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Difference between paramagnetism and ferromagnetism

  1. Jan 21, 2014 #1
    1. The problem statement, all variables and given/known data
    I've been asked to describe the difference between these two, but I'm a but confused.

    In my book, it says that paramagnetism is weaker than ferromagnetism, but I don't see why.

    If I'm not mistaken, both paramagnetism and ferromagnetism arise from the fact that you align magnetic moments. I then get, that in ferromagnets the orientation of the moments are somewhat kept, whereas in the paramagnetic situation, it is destroyed when the applied magnetic field is removed.

    But if it is the same thing that happens, why is ferromagnetism stronger that paramagnetism ? Or is that just me that are reading it wrong ?


    Thanks in advance.


    2. Relevant equations



    3. The attempt at a solution
     
  2. jcsd
  3. Jan 21, 2014 #2

    tiny-tim

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    Hi Denver Dang! :smile:
    no, it's not the same, it's dipole-dipole interaction for paramagnetism, but exchange itneraciton for ferromagnetism :wink:

    see http://en.wikipedia.org/wiki/Ferromagnetism#Exchange_interaction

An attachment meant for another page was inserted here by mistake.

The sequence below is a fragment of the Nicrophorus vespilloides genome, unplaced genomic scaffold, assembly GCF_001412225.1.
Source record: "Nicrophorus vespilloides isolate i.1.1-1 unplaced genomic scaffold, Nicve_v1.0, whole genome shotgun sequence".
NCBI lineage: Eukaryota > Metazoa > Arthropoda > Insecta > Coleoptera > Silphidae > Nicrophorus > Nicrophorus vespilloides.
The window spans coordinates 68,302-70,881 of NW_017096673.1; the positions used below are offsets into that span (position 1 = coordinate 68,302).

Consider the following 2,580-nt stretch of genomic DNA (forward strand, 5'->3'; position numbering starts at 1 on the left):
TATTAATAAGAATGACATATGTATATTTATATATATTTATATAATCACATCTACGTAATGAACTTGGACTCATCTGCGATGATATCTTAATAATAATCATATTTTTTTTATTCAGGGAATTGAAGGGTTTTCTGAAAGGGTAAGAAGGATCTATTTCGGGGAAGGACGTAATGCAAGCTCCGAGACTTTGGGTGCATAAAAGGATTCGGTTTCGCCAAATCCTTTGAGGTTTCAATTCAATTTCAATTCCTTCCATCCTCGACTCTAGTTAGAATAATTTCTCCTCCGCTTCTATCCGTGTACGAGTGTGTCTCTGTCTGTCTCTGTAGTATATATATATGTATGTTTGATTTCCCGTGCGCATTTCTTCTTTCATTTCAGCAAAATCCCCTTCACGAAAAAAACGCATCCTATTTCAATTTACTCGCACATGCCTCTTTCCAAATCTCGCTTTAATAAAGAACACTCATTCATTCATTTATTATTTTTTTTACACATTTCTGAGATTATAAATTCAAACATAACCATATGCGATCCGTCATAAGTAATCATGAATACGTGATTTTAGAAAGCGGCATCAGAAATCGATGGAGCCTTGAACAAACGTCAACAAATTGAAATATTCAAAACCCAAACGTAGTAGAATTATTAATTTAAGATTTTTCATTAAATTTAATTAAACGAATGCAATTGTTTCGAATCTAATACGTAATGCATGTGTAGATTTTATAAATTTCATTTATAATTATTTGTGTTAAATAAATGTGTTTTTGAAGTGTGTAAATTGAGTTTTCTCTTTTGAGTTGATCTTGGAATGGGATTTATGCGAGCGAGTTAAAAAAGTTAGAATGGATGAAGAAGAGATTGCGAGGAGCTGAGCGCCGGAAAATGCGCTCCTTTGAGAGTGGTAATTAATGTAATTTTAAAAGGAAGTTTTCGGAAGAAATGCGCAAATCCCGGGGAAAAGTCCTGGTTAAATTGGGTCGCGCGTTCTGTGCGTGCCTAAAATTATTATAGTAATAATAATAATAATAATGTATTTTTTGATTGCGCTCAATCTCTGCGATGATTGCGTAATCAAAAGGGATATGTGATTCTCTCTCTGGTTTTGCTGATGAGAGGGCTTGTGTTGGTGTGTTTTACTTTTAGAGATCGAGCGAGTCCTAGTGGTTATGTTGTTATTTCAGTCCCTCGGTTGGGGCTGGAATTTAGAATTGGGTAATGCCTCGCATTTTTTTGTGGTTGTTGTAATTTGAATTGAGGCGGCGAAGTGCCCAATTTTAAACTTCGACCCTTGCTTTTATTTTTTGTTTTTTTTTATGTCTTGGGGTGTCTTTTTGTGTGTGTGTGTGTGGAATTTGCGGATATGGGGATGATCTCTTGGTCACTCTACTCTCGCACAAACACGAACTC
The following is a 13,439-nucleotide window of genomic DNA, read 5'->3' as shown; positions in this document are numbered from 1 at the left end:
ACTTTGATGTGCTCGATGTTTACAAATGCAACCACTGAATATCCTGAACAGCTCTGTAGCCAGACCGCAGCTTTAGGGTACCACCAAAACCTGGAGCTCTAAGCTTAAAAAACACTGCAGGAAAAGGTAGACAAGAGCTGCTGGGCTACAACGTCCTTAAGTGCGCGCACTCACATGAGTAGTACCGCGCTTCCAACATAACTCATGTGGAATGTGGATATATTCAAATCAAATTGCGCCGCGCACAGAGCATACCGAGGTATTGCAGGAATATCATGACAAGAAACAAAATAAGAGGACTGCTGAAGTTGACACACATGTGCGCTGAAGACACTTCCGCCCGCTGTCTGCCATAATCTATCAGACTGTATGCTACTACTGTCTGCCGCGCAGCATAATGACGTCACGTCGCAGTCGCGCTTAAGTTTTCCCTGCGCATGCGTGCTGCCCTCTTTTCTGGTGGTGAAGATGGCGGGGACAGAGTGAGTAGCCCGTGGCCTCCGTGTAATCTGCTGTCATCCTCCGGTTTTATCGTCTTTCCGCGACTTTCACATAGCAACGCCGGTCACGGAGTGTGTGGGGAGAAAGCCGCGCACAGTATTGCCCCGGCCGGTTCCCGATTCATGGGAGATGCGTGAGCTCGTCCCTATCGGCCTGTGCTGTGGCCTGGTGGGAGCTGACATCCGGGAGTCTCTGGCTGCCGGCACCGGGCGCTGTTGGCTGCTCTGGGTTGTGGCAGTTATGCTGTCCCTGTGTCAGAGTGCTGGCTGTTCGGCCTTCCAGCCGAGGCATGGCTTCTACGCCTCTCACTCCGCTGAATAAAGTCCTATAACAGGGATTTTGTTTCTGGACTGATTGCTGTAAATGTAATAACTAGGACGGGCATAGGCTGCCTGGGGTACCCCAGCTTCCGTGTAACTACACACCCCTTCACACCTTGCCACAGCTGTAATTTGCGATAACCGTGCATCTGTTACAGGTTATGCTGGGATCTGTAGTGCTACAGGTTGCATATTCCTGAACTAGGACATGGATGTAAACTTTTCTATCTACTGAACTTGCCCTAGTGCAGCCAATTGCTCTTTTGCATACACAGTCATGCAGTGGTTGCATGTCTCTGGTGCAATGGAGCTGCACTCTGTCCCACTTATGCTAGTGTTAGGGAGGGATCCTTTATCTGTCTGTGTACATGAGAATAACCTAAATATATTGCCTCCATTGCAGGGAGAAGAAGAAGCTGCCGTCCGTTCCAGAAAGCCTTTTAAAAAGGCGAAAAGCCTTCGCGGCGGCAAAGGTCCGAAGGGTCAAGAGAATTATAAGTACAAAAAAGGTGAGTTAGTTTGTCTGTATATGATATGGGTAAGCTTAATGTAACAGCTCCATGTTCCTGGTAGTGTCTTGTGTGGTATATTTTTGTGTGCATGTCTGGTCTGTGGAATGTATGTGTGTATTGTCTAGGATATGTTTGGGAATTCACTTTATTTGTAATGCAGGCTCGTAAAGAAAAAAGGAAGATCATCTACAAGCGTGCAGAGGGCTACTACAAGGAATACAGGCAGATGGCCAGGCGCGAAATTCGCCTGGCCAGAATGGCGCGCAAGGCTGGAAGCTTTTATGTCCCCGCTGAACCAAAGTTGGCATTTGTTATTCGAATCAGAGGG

According to classical electromagnetism, two nearby magnetic dipoles will tend to align in opposite directions, so their magnetic fields will oppose one another and cancel out. However, this effect is very weak, because the magnetic fields generated by individual spins are small and the resulting alignment is easily destroyed by thermal fluctuations
    In a few materials, a much stronger interaction between spins arises because the change in the direction of the spin leads to a change in electrostatic repulsion between neighboring electrons, due to a particular quantum mechanical effect called the exchange interaction. At short distances, the exchange interaction is much stronger than the dipole-dipole magnetic interaction. As a result, in a few materials, the ferromagnetic ones, nearby spins tend to align in the same direction.​
     
  4. Jan 21, 2014 #3
    But does this explain why the field created by a ferromagnet is stronger than that of the paramagnet ?

    It sounds to me, that you have explained why the ferromagnetic state is upheld when turning off the magnetic field, due to the exchange interaction which is a stronger bond that the dipole-dipole interaction. But if you have a strong enough field, shouldn't you be able to align the same magnetic moments in a paramagnetic material, as in a ferromagnetic, and then getting the same strength of field ?

    Again, it just sounds as if you are explaining WHY the ferromagnetic state is upheld, and why the paramagnetic changes back when the magnetic field is removed.

    But I could be mistaken ?
     
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